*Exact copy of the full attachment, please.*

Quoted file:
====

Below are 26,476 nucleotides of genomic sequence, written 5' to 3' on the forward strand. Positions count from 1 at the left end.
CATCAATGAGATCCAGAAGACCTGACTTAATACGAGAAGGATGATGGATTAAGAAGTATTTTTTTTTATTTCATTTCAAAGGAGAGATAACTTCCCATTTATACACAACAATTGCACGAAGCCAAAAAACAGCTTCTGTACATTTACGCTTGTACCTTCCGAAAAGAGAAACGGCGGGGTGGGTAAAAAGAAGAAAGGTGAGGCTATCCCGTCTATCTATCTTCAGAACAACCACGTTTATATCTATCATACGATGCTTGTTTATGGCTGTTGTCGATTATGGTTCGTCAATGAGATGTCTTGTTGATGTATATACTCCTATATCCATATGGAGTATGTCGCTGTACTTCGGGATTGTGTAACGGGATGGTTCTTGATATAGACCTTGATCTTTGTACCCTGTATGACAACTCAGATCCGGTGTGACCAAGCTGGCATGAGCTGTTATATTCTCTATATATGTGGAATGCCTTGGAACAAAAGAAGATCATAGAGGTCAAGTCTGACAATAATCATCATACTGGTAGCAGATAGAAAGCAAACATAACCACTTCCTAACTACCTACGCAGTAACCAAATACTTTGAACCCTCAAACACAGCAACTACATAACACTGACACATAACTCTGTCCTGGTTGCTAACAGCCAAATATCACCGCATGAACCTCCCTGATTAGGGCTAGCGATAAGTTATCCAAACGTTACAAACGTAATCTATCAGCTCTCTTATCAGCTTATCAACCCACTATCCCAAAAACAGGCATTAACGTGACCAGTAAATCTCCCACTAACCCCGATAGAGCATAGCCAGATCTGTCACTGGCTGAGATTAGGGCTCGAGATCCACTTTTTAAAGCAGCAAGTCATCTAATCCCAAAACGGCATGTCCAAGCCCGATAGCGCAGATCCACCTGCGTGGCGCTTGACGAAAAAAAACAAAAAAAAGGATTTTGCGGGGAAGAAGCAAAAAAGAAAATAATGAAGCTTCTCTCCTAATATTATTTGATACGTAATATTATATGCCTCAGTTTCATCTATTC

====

Below are 26,476 nucleotides of genomic sequence, written 5' to 3' on the forward strand. Positions count from 1 at the left end.
CATCAATGAGATCCAGAAGACCTGACTTAATACGAGAAGGATGATGGATTAAGAAGTATTTTTTTTTATTTCATTTCAAAGGAGAGATAACTTCCCATTTATACACAACAATTGCACGAAGCCAAAAAACAGCTTCTGTACATTTACGCTTGTACCTTCCGAAAAGAGAAACGGCGGGGTGGGTAAAAAGAAGAAAGGTGAGGCTATCCCGTCTATCTATCTTCAGAACAACCACGTTTATATCTATCATACGATGCTTGTTTATGGCTGTTGTCGATTATGGTTCGTCAATGAGATGTCTTGTTGATGTATATACTCCTATATCCATATGGAGTATGTCGCTGTACTTCGGGATTGTGTAACGGGATGGTTCTTGATATAGACCTTGATCTTTGTACCCTGTATGACAACTCAGATCCGGTGTGACCAAGCTGGCATGAGCTGTTATATTCTCTATATATGTGGAATGCCTTGGAACAAAAGAAGATCATAGAGGTCAAGTCTGACAATAATCATCATACTGGTAGCAGATAGAAAGCAAACATAACCACTTCCTAACTACCTACGCAGTAACCAAATACTTTGAACCCTCAAACACAGCAACTACATAACACTGACACATAACTCTGTCCTGGTTGCTAACAGCCAAATATCACCGCATGAACCTCCCTGATTAGGGCTAGCGATAAGTTATCCAAACGTTACAAACGTAATCTATCAGCTCTCTTATCAGCTTATCAACCCACTATCCCAAAAACAGGCATTAACGTGACCAGTAAATCTCCCACTAACCCCGATAGAGCATAGCCAGATCTGTCACTGGCTGAGATTAGGGCTCGAGATCCACTTTTTAAAGCAGCAAGTCATCTAATCCCAAAACGGCATGTCCAAGCCCGATAGCGCAGATCCACCTGCGTGGCGCTTGACGAAAAAAAACAAAAAAAAGGATTTTGCGGGGAAGAAGCAAAAAAGAAAATAATGAAGCTTCTCTCCTAATATTATTTGATACGTAATATTATATGCCTCAGTTTCATCTATTC